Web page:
On 25 September 1946 in Katowice, Judge Artur Bubik interviewed the person specified below as a witness. Having been advised of the criminal liability for making false declarations and of the wording of Article 107 of the Code of Criminal Procedure, the witness testified as follows:

Name and surname Henryk Mandelbaum
Age 24
Parents’ names Dawid and Estera Lemkowicz
Place of residence Będzin, Narutowicza Street 4
Occupation UB [Polish political police] agent
Religious affiliation Roman Catholic
Criminal record none
Relationship to the parties none

I was taken to the Auschwitz camp in May 1944. I spent three months in quarantine, and then as a physically healthy man I was assigned to the so-called Sonderkommando, that is, to a special division whose task was to gas and burn prisoners. The head of the Sonderkommando was a man named Otto Moll, a Hauptscharführer.

I was assigned the task of loading clothes left by gassed prisoners into cars; the clothes mostly came from Hungarian transports. The whole operation went as follows: a doctor was present when the transports arrived at the railway ramp. He declared that about 200-300 people were able to work (the entire transport usually consisted of 3,000 people), while the rest were sent to die. Those remaining people were told to go to the bathhouse, take towels, etc. They did indeed enter rooms that resembled shower rooms (there were showers, taps, etc.); they were taken inside (the rooms were large, so the entire transport could fit into one room). Of course, first the people had to undress in special locker rooms. Then, the SS men closed the room’s door (only SS men were present at the gassing), and with the use of special devices they let the gas in from the ceiling. In one room, there were four (Zyklon) gas inlets.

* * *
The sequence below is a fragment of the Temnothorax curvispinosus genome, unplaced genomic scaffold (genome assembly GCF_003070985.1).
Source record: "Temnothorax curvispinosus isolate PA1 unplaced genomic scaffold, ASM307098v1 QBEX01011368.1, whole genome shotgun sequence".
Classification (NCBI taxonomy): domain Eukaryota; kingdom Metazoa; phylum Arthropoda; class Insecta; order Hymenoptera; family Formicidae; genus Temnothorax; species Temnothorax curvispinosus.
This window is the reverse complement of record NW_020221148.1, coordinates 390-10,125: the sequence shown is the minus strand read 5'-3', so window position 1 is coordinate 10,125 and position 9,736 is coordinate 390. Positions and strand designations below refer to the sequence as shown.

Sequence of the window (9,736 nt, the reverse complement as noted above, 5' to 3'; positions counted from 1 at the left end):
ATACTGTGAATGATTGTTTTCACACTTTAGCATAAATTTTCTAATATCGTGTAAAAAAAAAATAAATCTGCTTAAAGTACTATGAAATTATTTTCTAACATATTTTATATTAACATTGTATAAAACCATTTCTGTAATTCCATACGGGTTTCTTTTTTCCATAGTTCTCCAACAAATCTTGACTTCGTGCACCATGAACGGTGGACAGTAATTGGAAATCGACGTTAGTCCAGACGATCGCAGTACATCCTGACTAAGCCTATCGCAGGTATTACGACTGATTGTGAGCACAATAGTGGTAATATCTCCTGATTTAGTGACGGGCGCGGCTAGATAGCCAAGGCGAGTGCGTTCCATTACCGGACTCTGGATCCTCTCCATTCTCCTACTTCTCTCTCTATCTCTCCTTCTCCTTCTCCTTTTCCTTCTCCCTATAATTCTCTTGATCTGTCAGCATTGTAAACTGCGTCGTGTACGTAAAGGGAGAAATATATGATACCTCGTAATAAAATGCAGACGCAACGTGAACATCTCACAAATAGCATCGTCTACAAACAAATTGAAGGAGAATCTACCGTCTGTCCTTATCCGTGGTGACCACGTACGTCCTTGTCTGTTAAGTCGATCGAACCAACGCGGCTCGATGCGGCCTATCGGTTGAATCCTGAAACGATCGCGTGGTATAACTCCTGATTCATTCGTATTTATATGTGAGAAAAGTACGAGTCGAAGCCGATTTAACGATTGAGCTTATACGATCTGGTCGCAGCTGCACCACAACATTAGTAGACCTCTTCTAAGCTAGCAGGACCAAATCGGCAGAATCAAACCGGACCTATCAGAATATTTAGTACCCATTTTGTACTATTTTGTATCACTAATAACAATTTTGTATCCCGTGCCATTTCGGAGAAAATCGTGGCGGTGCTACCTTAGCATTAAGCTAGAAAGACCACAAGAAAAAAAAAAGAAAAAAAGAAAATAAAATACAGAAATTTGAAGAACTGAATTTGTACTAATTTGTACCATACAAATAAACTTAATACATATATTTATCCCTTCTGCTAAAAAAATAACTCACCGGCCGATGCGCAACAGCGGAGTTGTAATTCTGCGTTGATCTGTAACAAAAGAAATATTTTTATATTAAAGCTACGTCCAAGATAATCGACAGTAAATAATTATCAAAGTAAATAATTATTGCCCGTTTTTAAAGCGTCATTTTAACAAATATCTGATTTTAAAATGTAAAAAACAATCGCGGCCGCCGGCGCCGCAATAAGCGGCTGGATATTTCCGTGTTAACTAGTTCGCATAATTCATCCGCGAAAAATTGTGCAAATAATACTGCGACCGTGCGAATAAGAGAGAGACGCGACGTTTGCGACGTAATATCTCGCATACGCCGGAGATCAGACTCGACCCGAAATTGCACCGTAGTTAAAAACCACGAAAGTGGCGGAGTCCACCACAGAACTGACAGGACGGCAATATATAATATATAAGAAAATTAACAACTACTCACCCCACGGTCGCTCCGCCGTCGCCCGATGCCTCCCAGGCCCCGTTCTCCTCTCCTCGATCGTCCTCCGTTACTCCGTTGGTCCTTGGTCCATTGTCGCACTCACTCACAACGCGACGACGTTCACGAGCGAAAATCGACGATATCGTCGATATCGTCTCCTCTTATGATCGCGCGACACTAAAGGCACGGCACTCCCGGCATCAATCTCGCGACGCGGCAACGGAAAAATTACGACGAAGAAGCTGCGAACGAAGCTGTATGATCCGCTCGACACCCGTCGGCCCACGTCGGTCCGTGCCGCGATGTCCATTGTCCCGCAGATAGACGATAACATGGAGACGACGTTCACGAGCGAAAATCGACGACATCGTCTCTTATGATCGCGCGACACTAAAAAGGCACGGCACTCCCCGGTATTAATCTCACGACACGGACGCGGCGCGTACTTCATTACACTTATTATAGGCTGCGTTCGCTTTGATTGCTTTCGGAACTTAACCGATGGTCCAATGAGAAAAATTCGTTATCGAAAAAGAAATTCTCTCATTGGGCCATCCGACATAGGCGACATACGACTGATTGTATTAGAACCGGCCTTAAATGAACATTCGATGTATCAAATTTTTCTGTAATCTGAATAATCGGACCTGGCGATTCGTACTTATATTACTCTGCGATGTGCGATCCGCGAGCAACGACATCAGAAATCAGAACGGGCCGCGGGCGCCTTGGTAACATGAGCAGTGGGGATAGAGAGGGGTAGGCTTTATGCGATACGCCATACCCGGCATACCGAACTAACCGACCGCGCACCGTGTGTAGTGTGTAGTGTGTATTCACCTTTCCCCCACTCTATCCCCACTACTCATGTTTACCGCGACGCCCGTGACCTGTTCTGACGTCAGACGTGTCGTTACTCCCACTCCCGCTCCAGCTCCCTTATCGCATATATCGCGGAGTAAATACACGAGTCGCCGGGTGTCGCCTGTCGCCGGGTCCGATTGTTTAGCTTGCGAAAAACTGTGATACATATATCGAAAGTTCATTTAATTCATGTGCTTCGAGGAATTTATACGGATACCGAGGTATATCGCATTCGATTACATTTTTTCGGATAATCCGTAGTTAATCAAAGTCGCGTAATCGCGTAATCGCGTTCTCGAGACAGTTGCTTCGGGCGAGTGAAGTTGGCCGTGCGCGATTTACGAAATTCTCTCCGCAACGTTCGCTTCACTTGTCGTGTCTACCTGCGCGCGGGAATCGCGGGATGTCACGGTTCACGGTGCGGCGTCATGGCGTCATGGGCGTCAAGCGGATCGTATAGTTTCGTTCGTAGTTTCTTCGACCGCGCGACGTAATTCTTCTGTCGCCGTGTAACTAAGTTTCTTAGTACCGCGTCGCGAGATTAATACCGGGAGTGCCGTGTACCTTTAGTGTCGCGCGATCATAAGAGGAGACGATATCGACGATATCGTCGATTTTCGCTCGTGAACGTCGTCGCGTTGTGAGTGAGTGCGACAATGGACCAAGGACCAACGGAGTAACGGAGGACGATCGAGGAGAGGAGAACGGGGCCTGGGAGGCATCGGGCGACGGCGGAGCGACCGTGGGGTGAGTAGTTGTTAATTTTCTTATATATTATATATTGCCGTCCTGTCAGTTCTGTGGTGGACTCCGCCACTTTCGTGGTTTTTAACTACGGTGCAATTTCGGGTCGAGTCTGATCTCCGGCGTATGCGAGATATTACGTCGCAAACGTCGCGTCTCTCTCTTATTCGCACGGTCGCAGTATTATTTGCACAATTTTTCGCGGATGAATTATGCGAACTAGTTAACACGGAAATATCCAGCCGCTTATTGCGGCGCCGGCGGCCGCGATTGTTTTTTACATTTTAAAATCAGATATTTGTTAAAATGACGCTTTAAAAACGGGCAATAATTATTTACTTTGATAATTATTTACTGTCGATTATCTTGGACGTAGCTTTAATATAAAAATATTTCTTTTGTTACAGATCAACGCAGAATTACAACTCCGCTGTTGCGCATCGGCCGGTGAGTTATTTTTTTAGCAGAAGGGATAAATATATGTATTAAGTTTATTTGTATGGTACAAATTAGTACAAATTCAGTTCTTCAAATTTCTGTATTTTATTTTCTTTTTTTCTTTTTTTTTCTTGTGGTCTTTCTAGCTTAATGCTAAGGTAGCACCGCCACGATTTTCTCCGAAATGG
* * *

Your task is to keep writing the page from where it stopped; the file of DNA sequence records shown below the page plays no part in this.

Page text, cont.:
Rudolf Höß came there once or twice a week. His every visit meant that a new transport of prisoners would arrive. He was always smiling, cheerful, and he wore his hat to the left, to [unreadable]. His entire behavior was centered around urging his subordinates to work.

Once, I saw that the prisoners whose task was to handle corpses were not doing it very well. So Höß and Moll demonstrated how corpses should best be handled.

I would like to mention that the prisoners employed in the Sonderkommando had no contact with other inmates, so that they would not spread information about the things that were happening there. Additionally, that personnel changed from time to time – the old staff was exterminated.

When the Germans started losing on the Eastern Front, in November 1944 if I am not mistaken, they started to dismantle the gas chambers, crematoria, [illegible] blew up everything, parts of the facilities, i.e. [illegible] devices. They also transported prisoners of war outside the camp in groups of a thousand, saying that they were transporting them to Groß- Rrosen.

I would also like to add that initially the ashes of dead people were buried, and then they were thrown into the Vistula.

I would like to testify as a witness in the trial of Rudolf Höß.